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November 2014
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Cellist Lynn Harrell’s Chicago Roots are Showing


Encore Presentation of Lynn Harrell on Live from WFMT, Monday at 8:00 pm

In August of 1965, Billboard magazine printed a recap of the Ravinia festival, which had opened on a 40-degree evening in the middle of June. Aaron Copland and Igor Stravinsky had conducted the Chicago Symphony Orchestra that summer. “Ravinia perennial” Elizabeth Schwarzkopf sang; the festival’s 29-year-old music director Seiji Ozawa conducted, and Ella Fitzgerald performed on the “popular artist” series. There was a 21-year-old cellist by the name of Lynn Harrell who gave a recital – that was the beginning of a long and celebrated relationship which continues to unfold in Chicago’s musical life.

Over the last 50 years, Lynn Harrell has shared Chicago’s stages with the CSO, conductors James Conlon, James Levine, Sir Georg Solti; other orchestras, like the St. Petersburg Philharmonic. He’s given masterclasses at area universities and music shops, and played chamber concerts with artists ranging from Isaac Stern to Gil Shaham, not to mention a number of collaborations with CSO principals.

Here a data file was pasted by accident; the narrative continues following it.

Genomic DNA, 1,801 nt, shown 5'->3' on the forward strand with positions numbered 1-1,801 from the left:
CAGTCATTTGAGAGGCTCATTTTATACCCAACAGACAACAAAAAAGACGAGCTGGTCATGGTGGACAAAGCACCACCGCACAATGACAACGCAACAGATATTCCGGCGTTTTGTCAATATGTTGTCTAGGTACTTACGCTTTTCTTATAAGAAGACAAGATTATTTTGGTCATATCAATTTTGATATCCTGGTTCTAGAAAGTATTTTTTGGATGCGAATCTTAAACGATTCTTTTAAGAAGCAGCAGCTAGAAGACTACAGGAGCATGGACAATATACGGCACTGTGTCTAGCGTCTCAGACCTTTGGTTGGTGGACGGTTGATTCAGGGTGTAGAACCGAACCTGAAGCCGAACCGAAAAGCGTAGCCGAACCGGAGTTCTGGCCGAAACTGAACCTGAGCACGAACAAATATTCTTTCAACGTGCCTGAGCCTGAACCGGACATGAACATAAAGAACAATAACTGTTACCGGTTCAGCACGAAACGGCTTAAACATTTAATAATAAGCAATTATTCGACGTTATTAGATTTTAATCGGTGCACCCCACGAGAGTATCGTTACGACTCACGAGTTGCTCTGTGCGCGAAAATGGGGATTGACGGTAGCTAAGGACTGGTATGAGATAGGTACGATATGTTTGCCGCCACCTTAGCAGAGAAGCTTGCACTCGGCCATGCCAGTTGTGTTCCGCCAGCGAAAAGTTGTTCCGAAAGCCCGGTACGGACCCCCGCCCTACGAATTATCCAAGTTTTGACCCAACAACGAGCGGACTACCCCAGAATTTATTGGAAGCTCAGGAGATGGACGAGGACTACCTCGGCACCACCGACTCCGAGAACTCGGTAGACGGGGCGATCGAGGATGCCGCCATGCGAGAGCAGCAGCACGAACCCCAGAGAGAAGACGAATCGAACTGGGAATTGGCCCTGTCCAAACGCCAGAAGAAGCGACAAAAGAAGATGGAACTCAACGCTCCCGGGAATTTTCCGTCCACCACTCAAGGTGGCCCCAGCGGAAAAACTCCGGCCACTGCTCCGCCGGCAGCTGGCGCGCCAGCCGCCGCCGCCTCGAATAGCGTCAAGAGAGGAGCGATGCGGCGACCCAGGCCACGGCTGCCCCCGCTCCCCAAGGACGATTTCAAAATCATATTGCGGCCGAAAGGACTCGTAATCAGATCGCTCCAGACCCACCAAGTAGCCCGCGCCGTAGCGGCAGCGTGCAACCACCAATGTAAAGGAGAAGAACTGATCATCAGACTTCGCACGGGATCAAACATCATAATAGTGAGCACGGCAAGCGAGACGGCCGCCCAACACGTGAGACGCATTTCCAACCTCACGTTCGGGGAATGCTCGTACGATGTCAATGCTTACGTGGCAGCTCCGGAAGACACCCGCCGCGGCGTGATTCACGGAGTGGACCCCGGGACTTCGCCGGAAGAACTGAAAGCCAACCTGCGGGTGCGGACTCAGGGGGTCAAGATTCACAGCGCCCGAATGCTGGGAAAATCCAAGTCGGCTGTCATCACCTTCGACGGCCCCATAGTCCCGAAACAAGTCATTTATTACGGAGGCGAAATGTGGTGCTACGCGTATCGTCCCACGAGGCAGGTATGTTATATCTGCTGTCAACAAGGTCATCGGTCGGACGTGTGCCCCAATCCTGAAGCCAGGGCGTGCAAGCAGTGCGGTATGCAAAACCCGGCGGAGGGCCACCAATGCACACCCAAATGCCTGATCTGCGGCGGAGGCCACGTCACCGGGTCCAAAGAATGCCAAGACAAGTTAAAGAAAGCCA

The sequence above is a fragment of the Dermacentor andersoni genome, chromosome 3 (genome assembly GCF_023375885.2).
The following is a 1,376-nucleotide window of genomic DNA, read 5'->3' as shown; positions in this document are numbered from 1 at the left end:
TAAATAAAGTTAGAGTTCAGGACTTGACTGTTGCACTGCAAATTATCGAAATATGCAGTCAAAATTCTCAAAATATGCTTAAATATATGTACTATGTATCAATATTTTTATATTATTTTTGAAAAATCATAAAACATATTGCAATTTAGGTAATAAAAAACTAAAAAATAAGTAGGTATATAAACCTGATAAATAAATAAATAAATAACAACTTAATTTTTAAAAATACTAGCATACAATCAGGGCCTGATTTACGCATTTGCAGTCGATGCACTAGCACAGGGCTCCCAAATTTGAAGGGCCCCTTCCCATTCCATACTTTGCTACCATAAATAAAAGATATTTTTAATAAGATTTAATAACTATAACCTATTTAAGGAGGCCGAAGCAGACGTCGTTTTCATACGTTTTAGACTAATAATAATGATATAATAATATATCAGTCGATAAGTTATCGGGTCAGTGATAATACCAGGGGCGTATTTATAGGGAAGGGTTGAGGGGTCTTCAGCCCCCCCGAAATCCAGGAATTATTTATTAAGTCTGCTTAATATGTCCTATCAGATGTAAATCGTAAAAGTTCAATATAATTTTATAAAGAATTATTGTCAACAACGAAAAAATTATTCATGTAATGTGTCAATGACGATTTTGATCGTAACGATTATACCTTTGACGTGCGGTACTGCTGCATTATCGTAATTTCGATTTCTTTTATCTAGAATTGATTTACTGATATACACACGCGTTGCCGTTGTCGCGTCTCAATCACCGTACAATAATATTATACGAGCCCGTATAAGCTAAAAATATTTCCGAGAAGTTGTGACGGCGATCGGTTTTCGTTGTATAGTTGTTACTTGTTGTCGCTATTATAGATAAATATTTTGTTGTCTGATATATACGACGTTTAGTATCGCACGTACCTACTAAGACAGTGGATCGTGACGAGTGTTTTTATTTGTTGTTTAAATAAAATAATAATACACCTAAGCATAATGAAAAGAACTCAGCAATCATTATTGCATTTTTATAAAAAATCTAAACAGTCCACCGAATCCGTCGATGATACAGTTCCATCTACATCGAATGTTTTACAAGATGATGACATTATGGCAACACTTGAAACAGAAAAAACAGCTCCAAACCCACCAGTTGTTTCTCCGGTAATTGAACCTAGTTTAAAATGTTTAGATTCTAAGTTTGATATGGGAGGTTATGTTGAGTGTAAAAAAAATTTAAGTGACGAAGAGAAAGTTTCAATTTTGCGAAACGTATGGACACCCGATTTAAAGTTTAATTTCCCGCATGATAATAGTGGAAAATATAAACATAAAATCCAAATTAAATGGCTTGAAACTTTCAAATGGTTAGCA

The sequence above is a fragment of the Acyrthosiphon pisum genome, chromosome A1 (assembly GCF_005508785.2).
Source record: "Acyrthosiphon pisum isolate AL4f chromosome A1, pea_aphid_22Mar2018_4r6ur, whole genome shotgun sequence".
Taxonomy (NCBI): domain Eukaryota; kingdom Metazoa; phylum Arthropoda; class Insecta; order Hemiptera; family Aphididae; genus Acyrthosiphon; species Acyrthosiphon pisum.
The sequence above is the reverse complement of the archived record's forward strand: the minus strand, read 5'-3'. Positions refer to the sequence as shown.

With an opera star for a father (bass Mack Harrell), Lynn Harrell doesn’t remember life without music; and Chicago is a regular stop on the career path of many musicians. As he told WFMT’s Studs Terkel in 1982, Mr. Harrell met conductor James Levine – not in Chicago – but when they were 13 years old in the Harrell’s garage. Their rendezvous in Chicago would come later:

This week on Live from WFMT, hear cello virtuoso Lynn Harrell with pianist Victor Santiago Ascuncion in music and conversation with Kerry Frumkin.

Read about the WFMT special Songs My Father Taught Me, produced by Louise Frank, in which Lynn Harrell finds musical inspiration in the recordings of his late father, Mack Harrell.

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